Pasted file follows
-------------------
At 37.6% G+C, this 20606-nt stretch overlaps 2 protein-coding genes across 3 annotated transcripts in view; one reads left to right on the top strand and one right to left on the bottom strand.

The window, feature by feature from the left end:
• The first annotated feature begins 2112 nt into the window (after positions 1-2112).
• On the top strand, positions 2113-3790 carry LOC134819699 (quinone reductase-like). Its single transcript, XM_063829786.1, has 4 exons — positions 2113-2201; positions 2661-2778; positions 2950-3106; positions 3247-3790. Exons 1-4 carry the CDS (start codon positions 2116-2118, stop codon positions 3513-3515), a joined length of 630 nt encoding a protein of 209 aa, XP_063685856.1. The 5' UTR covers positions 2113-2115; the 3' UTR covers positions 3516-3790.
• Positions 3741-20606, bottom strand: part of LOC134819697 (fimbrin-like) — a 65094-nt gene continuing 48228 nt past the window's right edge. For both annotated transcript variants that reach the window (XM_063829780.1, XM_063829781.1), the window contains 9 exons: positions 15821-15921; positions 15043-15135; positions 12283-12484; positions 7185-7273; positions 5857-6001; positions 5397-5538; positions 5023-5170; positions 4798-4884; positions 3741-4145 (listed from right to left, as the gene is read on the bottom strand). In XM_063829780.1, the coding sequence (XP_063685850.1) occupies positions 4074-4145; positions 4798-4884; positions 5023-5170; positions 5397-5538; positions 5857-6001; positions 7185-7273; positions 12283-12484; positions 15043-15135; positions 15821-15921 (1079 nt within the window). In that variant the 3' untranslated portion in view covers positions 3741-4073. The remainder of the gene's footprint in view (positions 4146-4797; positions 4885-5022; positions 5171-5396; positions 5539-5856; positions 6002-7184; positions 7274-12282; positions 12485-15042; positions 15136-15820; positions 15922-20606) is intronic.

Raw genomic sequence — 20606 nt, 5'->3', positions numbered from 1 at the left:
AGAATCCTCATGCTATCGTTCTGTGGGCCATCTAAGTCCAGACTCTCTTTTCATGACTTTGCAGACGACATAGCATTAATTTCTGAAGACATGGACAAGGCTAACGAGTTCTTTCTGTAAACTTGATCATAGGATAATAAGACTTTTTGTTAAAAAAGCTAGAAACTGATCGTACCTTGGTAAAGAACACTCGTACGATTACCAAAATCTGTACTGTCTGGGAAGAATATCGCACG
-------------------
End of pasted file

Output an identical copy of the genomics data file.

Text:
At 37.6% G+C, this 20606-nt stretch overlaps 2 protein-coding genes across 3 annotated transcripts in view; one reads left to right on the top strand and one right to left on the bottom strand.

The window, feature by feature from the left end:
• The first annotated feature begins 2112 nt into the window (after positions 1-2112).
• On the top strand, positions 2113-3790 carry LOC134819699 (quinone reductase-like). Its single transcript, XM_063829786.1, has 4 exons — positions 2113-2201; positions 2661-2778; positions 2950-3106; positions 3247-3790. Exons 1-4 carry the CDS (start codon positions 2116-2118, stop codon positions 3513-3515), a joined length of 630 nt encoding a protein of 209 aa, XP_063685856.1. The 5' UTR covers positions 2113-2115; the 3' UTR covers positions 3516-3790.
• Positions 3741-20606, bottom strand: part of LOC134819697 (fimbrin-like) — a 65094-nt gene continuing 48228 nt past the window's right edge. For both annotated transcript variants that reach the window (XM_063829780.1, XM_063829781.1), the window contains 9 exons: positions 15821-15921; positions 15043-15135; positions 12283-12484; positions 7185-7273; positions 5857-6001; positions 5397-5538; positions 5023-5170; positions 4798-4884; positions 3741-4145 (listed from right to left, as the gene is read on the bottom strand). In XM_063829780.1, the coding sequence (XP_063685850.1) occupies positions 4074-4145; positions 4798-4884; positions 5023-5170; positions 5397-5538; positions 5857-6001; positions 7185-7273; positions 12283-12484; positions 15043-15135; positions 15821-15921 (1079 nt within the window). In that variant the 3' untranslated portion in view covers positions 3741-4073. The remainder of the gene's footprint in view (positions 4146-4797; positions 4885-5022; positions 5171-5396; positions 5539-5856; positions 6002-7184; positions 7274-12282; positions 12485-15042; positions 15136-15820; positions 15922-20606) is intronic.

Raw genomic sequence — 20606 nt, 5'->3', positions numbered from 1 at the left:
AGAATCCTCATGCTATCGTTCTGTGGGCCATCTAAGTCCAGACTCTCTTTTCATGACTTTGCAGACGACATAGCATTAATTTCTGAAGACATGGACAAGGCTAACGAGTTCTTTCTGTAAACTTGATCATAGGATAATAAGACTTTTTGTTAAAAAAGCTAGAAACTGATCGTACCTTGGTAAAGAACACTCGTACGATTACCAAAATCTGTACTGTCTGGGAAGAATATCGCACG